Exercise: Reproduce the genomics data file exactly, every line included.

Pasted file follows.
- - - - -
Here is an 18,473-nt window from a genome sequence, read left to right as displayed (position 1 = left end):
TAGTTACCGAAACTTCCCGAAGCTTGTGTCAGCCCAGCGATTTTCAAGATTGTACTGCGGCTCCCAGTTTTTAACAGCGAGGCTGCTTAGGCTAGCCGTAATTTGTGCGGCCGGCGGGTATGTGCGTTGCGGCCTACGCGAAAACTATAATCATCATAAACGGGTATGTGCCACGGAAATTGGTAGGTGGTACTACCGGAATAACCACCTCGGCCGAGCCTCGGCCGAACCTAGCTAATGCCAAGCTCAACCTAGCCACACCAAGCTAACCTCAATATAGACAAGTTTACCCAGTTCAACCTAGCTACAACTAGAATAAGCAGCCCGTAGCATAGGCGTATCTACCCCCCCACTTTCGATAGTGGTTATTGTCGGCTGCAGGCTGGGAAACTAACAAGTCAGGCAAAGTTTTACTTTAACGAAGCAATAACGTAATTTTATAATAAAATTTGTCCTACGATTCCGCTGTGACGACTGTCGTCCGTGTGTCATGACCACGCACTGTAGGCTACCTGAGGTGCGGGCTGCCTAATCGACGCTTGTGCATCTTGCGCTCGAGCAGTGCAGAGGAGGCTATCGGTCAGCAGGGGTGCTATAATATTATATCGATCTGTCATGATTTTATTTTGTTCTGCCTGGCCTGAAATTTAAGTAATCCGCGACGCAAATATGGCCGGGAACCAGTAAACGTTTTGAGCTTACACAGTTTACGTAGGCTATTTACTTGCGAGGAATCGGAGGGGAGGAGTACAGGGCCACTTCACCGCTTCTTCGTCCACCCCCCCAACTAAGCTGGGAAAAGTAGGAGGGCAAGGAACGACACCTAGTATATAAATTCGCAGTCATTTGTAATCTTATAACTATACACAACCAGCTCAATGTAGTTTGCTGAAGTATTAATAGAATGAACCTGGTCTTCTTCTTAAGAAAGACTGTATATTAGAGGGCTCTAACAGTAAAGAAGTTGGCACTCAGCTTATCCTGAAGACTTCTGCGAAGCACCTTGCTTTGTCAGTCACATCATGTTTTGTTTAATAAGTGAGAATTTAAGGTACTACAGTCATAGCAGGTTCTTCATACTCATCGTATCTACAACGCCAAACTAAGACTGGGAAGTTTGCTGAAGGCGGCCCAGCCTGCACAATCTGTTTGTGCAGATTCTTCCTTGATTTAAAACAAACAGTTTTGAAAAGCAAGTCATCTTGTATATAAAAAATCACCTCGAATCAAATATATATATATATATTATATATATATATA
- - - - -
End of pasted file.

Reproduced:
Here is an 18,473-nt window from a genome sequence, read left to right as displayed (position 1 = left end):
TAGTTACCGAAACTTCCCGAAGCTTGTGTCAGCCCAGCGATTTTCAAGATTGTACTGCGGCTCCCAGTTTTTAACAGCGAGGCTGCTTAGGCTAGCCGTAATTTGTGCGGCCGGCGGGTATGTGCGTTGCGGCCTACGCGAAAACTATAATCATCATAAACGGGTATGTGCCACGGAAATTGGTAGGTGGTACTACCGGAATAACCACCTCGGCCGAGCCTCGGCCGAACCTAGCTAATGCCAAGCTCAACCTAGCCACACCAAGCTAACCTCAATATAGACAAGTTTACCCAGTTCAACCTAGCTACAACTAGAATAAGCAGCCCGTAGCATAGGCGTATCTACCCCCCCACTTTCGATAGTGGTTATTGTCGGCTGCAGGCTGGGAAACTAACAAGTCAGGCAAAGTTTTACTTTAACGAAGCAATAACGTAATTTTATAATAAAATTTGTCCTACGATTCCGCTGTGACGACTGTCGTCCGTGTGTCATGACCACGCACTGTAGGCTACCTGAGGTGCGGGCTGCCTAATCGACGCTTGTGCATCTTGCGCTCGAGCAGTGCAGAGGAGGCTATCGGTCAGCAGGGGTGCTATAATATTATATCGATCTGTCATGATTTTATTTTGTTCTGCCTGGCCTGAAATTTAAGTAATCCGCGACGCAAATATGGCCGGGAACCAGTAAACGTTTTGAGCTTACACAGTTTACGTAGGCTATTTACTTGCGAGGAATCGGAGGGGAGGAGTACAGGGCCACTTCACCGCTTCTTCGTCCACCCCCCCAACTAAGCTGGGAAAAGTAGGAGGGCAAGGAACGACACCTAGTATATAAATTCGCAGTCATTTGTAATCTTATAACTATACACAACCAGCTCAATGTAGTTTGCTGAAGTATTAATAGAATGAACCTGGTCTTCTTCTTAAGAAAGACTGTATATTAGAGGGCTCTAACAGTAAAGAAGTTGGCACTCAGCTTATCCTGAAGACTTCTGCGAAGCACCTTGCTTTGTCAGTCACATCATGTTTTGTTTAATAAGTGAGAATTTAAGGTACTACAGTCATAGCAGGTTCTTCATACTCATCGTATCTACAACGCCAAACTAAGACTGGGAAGTTTGCTGAAGGCGGCCCAGCCTGCACAATCTGTTTGTGCAGATTCTTCCTTGATTTAAAACAAACAGTTTTGAAAAGCAAGTCATCTTGTATATAAAAAATCACCTCGAATCAAATATATATATATATATTATATATATATATA